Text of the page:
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Take stairs to stay fit
Climbing stairs can help you stay fit, say researchers in Ireland.
They came to the conclusion after analysing benefits of climbing stairs once or twice over the course of a workday.

“I think the key thing here, is that stair-climbing is one of the few everyday activities at a moderate to high intensity that one can do surreptitiously without having to change, use special equipment or look foolish,” said Colin Boreham, a professor at the University College Dublin Institute for Sport and Health.

In the study, boffins asked eight undergraduate women to undertake an eight-week program that started with climbing a 199-step staircase twice a day, five days a week, climbing 90 steps a minute.

Compared to a group of matched controls, 17 per cent of aerobic fitness increased in the stair-climbers and reduced harmful LDL cholesterol by eight per cent.
By the end of the study they all were climbing averagely five times in a whole day that was equivalent to 10 minutes of exercise a day.


“Because it’s at such a high intensity, it accomplishes health adaptations in a shorter period, which is handy if you like your exercise in short bites,” says Dr Boreham.

Lobsters may hold paralysis cure
A new treatment based on the shells of sea creatures like lobsters may offer fresh hope to paralysed and brain-damaged patients.US researchers have found that a simple sugar found in crustacean shells appears to be able to cure damaged spinal chords.

Richard Borgens, director of the Centre for Paralysis Research in Indiana, which is pioneering the new treatment, said: “This is the most exciting development for spinal cord and brain injury since Second World War”.

“I am very excited. Using chemicals to repair the damaged nervous system is a completely new way to treat people with these terrible injuries. It’s amazing one of these special chemicals would turn out to be a sugar.”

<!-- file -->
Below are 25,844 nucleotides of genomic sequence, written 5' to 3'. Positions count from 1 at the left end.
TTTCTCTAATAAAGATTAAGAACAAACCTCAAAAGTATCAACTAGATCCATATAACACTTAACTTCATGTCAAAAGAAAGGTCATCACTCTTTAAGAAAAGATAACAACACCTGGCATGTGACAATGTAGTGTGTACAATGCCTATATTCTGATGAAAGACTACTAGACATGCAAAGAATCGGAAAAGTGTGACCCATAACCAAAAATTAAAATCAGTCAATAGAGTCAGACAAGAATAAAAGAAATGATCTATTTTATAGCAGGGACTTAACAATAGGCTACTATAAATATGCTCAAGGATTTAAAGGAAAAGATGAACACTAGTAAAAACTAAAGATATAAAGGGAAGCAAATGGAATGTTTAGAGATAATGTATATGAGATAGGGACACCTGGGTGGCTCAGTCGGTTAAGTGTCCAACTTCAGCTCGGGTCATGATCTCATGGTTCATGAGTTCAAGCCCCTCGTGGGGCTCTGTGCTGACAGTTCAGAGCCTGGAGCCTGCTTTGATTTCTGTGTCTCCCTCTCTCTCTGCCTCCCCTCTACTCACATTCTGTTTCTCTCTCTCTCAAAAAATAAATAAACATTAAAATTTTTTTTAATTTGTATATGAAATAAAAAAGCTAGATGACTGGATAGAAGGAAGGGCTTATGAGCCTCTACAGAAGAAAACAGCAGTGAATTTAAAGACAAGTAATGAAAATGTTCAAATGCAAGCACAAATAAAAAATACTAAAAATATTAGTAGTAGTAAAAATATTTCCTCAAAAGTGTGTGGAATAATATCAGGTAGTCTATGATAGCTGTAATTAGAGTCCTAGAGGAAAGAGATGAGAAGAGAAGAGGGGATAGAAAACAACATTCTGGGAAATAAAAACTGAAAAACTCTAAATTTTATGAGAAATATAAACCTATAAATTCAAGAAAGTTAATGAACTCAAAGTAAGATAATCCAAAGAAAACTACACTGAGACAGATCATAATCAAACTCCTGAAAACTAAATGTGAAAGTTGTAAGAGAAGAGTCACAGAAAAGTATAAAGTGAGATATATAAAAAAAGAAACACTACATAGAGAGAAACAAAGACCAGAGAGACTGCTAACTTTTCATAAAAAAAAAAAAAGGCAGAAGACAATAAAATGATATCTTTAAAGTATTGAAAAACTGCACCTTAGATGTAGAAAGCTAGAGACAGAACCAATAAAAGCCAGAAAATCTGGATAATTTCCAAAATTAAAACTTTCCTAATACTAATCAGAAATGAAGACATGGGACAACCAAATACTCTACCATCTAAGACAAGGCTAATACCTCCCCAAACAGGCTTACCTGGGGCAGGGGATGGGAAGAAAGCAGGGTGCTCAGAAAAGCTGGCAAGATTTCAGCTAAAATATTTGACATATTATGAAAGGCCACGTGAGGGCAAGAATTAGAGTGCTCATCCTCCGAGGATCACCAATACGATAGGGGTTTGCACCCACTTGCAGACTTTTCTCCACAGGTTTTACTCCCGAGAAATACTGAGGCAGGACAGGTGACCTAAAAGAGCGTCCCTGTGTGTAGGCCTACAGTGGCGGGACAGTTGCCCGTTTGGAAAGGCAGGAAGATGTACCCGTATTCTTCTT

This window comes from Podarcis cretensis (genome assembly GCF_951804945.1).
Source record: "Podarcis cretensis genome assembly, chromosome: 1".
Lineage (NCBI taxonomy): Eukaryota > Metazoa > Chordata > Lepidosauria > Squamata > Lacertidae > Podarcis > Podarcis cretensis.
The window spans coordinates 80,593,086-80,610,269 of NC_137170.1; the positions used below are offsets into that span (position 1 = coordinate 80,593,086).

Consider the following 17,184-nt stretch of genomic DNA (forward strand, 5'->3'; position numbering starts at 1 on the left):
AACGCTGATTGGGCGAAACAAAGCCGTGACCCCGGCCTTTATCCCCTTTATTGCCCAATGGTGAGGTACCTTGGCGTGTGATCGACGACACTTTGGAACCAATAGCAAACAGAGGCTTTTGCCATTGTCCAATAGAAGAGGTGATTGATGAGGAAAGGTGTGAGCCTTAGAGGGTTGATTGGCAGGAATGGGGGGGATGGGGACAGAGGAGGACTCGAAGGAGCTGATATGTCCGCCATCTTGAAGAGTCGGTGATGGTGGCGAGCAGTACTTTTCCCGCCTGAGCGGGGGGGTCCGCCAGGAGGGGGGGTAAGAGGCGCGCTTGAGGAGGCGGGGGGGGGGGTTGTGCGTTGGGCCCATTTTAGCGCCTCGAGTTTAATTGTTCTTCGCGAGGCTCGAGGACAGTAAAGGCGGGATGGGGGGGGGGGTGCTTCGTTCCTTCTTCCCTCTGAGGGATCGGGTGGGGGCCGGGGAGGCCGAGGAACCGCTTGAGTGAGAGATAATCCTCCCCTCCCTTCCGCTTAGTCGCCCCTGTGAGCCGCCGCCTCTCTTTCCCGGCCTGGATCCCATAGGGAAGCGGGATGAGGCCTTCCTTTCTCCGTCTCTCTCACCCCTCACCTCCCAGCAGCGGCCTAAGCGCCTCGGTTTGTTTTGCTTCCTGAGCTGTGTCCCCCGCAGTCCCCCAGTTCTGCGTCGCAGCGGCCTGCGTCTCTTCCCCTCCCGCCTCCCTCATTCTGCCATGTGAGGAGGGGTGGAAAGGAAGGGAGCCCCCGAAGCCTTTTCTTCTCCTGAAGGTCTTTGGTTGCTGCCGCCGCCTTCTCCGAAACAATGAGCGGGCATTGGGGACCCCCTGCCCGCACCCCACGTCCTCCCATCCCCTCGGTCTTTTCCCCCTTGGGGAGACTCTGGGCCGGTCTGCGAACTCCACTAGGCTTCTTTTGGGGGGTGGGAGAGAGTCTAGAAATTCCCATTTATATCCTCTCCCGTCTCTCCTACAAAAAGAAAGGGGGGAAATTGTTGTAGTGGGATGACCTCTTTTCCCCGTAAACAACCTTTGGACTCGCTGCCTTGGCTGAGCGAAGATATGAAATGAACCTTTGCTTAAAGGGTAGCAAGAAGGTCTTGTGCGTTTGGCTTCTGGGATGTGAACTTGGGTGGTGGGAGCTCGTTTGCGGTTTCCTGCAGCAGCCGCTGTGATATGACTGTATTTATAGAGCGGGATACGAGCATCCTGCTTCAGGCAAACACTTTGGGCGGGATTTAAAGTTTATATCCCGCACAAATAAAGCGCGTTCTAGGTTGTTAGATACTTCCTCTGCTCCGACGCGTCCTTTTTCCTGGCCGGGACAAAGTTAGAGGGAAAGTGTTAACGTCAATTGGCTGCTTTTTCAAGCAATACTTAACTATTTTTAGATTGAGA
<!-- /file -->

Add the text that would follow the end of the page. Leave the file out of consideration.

In the treatment, the sugar, mixed with sterile water, is injected into the bloodstream and then migrates to the spinal cord injury where it plugs holes in the coating of the nerve cells. Borgens added: “Science has moved in a new direction. Previously we have been looking at drugs which would potentially reduce damage. Now we are looking at complete repair.” The treatment, successfully used in guinea pigs, will also work in human trials, says the expert.

Multivitamins may raise breast cancer risk
Women who take a daily multivitamin pill may face a higher risk of breast cancer, a new study has claimed.In the 10-year study, which followed more than 35,000 women, boffins found that those who regularly took a multi-vitamin pill increased the risk of developing a tumour by 19 per cent.

According to researchers at Sweden’s Karolinska Institute, a ‘biologically plausible’ explanation for the effect could be that taking vitamin and mineral supplements significantly increases the density of breast tissue, a strong risk factor for breast cancer. Folic acid, often present in a potent form in multi-vitamins, may also accelerate tumour growth.

“Results from this prospective study suggest that the use of multivitamins may increase the risk of breast cancer,” lead author Susanna Larrson, said.

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